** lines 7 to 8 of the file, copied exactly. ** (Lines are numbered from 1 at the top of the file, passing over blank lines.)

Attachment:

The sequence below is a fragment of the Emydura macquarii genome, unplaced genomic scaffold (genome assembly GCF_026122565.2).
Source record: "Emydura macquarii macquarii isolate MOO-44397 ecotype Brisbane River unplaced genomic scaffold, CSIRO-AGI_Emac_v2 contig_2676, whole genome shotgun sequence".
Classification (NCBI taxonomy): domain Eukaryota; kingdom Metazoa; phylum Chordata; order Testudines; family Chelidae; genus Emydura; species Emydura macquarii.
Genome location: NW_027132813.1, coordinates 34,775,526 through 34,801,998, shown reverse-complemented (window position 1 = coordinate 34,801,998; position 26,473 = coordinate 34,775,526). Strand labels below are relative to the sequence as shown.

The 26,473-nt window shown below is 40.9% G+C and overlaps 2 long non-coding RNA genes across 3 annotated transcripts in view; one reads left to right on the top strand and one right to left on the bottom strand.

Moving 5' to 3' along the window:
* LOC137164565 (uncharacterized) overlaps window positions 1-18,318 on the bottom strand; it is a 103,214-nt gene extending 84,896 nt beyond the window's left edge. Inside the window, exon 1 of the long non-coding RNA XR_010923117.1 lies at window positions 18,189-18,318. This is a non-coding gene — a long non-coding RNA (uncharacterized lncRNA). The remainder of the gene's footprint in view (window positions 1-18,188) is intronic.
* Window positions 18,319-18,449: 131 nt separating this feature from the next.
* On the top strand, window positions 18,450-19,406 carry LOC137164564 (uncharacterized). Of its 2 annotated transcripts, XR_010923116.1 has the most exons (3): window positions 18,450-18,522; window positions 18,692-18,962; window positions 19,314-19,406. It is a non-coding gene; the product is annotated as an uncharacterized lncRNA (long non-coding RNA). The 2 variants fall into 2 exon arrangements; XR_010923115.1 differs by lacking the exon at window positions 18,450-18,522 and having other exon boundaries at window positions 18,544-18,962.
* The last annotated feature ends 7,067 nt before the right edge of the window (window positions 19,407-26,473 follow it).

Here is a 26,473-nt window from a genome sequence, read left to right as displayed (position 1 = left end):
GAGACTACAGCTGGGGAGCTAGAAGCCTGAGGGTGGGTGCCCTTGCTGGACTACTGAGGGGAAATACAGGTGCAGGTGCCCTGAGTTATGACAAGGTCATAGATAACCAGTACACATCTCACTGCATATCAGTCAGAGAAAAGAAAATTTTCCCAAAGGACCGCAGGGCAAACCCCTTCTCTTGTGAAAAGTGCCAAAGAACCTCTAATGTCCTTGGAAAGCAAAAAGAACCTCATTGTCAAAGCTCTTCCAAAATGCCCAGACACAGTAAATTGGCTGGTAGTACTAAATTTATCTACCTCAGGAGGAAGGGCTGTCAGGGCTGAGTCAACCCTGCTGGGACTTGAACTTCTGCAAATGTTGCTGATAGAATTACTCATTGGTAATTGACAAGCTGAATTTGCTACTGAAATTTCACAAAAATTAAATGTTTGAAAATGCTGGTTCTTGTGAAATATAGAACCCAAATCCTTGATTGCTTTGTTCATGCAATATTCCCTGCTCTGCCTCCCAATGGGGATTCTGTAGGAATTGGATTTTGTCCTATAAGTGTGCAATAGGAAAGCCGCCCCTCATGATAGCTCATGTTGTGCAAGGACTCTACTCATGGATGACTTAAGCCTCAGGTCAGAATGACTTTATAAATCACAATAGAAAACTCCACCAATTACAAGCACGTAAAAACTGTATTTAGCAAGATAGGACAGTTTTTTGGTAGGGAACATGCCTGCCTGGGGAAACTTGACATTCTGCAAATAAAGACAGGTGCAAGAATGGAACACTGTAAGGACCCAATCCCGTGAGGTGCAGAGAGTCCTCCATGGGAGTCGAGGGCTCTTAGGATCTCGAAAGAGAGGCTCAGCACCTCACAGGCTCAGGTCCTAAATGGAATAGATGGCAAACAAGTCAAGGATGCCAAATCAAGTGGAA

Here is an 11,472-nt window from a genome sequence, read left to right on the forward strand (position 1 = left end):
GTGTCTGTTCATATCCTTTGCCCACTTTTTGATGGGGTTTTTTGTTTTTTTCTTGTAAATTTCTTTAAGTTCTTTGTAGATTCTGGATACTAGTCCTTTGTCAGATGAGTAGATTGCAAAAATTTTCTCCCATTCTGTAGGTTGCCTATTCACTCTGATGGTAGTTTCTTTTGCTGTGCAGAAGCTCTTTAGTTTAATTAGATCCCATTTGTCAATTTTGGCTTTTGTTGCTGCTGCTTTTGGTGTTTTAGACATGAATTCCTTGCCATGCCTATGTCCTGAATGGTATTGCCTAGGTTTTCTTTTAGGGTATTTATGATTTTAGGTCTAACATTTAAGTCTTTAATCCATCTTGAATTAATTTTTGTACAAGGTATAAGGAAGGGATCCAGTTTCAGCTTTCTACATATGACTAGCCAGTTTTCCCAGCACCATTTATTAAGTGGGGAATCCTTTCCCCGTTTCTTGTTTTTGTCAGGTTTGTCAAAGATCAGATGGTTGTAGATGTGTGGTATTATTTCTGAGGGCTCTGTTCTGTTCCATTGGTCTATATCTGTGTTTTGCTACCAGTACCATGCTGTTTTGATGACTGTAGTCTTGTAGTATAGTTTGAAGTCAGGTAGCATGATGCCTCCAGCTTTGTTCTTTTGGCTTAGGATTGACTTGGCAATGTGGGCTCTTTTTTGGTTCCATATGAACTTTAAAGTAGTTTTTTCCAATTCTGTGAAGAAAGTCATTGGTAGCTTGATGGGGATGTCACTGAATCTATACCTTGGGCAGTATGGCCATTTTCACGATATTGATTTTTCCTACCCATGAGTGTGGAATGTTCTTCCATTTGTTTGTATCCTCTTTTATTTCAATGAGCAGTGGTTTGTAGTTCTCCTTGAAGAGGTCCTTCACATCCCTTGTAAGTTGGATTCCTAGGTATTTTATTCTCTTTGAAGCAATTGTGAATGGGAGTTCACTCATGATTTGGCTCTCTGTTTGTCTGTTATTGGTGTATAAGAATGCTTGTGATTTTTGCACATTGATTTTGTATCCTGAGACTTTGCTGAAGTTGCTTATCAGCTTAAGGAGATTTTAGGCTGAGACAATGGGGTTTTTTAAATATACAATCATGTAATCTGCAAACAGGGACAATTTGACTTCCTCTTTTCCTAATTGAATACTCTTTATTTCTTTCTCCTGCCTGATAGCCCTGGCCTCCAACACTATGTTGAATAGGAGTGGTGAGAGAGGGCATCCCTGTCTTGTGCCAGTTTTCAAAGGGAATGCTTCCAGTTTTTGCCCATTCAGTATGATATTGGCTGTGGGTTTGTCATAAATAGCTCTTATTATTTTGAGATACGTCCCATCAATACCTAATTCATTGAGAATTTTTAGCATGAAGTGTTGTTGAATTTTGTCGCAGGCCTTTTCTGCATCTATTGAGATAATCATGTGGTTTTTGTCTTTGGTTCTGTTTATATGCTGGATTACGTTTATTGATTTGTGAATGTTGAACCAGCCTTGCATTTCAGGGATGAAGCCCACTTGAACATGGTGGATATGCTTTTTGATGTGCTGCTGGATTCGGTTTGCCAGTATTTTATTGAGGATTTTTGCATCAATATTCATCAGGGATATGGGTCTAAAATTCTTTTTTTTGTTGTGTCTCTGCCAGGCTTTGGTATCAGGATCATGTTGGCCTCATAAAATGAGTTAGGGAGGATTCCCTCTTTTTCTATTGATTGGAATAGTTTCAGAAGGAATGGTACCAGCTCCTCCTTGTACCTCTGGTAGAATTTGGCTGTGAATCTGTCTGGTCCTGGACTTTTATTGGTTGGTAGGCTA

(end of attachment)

* LOC137164565 (uncharacterized) overlaps window positions 1-18,318 on the bottom strand; it is a 103,214-nt gene extending 84,896 nt beyond the window's left edge. Inside the window, exon 1 of the long non-coding RNA XR_010923117.1 lies at window positions 18,189-18,318. This is a non-coding gene — a long non-coding RNA (uncharacterized lncRNA). The remainder of the gene's footprint in view (window positions 1-18,188) is intronic.
* Window positions 18,319-18,449: 131 nt separating this feature from the next.